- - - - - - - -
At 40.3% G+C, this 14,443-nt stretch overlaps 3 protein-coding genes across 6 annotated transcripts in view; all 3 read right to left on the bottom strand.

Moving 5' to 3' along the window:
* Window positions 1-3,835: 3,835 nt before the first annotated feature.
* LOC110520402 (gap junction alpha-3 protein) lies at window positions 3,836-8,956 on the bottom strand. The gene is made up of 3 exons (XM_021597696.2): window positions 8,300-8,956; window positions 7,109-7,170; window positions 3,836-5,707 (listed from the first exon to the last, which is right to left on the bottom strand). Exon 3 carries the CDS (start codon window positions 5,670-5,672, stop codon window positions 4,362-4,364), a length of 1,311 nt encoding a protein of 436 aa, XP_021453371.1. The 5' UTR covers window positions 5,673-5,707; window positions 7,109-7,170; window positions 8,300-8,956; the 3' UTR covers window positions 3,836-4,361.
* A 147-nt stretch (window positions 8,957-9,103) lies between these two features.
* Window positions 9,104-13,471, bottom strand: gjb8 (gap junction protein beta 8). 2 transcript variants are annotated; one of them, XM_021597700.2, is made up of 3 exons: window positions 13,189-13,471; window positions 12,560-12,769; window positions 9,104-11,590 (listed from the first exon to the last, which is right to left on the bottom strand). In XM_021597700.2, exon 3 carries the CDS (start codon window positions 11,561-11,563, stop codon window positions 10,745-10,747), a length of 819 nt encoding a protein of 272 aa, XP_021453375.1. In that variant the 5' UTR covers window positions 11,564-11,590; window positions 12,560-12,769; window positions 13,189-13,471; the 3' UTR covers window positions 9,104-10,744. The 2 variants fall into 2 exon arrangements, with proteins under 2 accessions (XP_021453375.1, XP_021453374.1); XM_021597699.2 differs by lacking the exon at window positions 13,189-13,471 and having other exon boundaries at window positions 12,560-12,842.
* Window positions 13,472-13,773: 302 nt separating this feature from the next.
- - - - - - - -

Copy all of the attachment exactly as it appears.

At 40.3% G+C, this 14,443-nt stretch overlaps 3 protein-coding genes across 6 annotated transcripts in view; all 3 read right to left on the bottom strand.

Moving 5' to 3' along the window:
* Window positions 1-3,835: 3,835 nt before the first annotated feature.
* LOC110520402 (gap junction alpha-3 protein) lies at window positions 3,836-8,956 on the bottom strand. The gene is made up of 3 exons (XM_021597696.2): window positions 8,300-8,956; window positions 7,109-7,170; window positions 3,836-5,707 (listed from the first exon to the last, which is right to left on the bottom strand). Exon 3 carries the CDS (start codon window positions 5,670-5,672, stop codon window positions 4,362-4,364), a length of 1,311 nt encoding a protein of 436 aa, XP_021453371.1. The 5' UTR covers window positions 5,673-5,707; window positions 7,109-7,170; window positions 8,300-8,956; the 3' UTR covers window positions 3,836-4,361.
* A 147-nt stretch (window positions 8,957-9,103) lies between these two features.
* Window positions 9,104-13,471, bottom strand: gjb8 (gap junction protein beta 8). 2 transcript variants are annotated; one of them, XM_021597700.2, is made up of 3 exons: window positions 13,189-13,471; window positions 12,560-12,769; window positions 9,104-11,590 (listed from the first exon to the last, which is right to left on the bottom strand). In XM_021597700.2, exon 3 carries the CDS (start codon window positions 11,561-11,563, stop codon window positions 10,745-10,747), a length of 819 nt encoding a protein of 272 aa, XP_021453375.1. In that variant the 5' UTR covers window positions 11,564-11,590; window positions 12,560-12,769; window positions 13,189-13,471; the 3' UTR covers window positions 9,104-10,744. The 2 variants fall into 2 exon arrangements, with proteins under 2 accessions (XP_021453375.1, XP_021453374.1); XM_021597699.2 differs by lacking the exon at window positions 13,189-13,471 and having other exon boundaries at window positions 12,560-12,842.
* Window positions 13,472-13,773: 302 nt separating this feature from the next.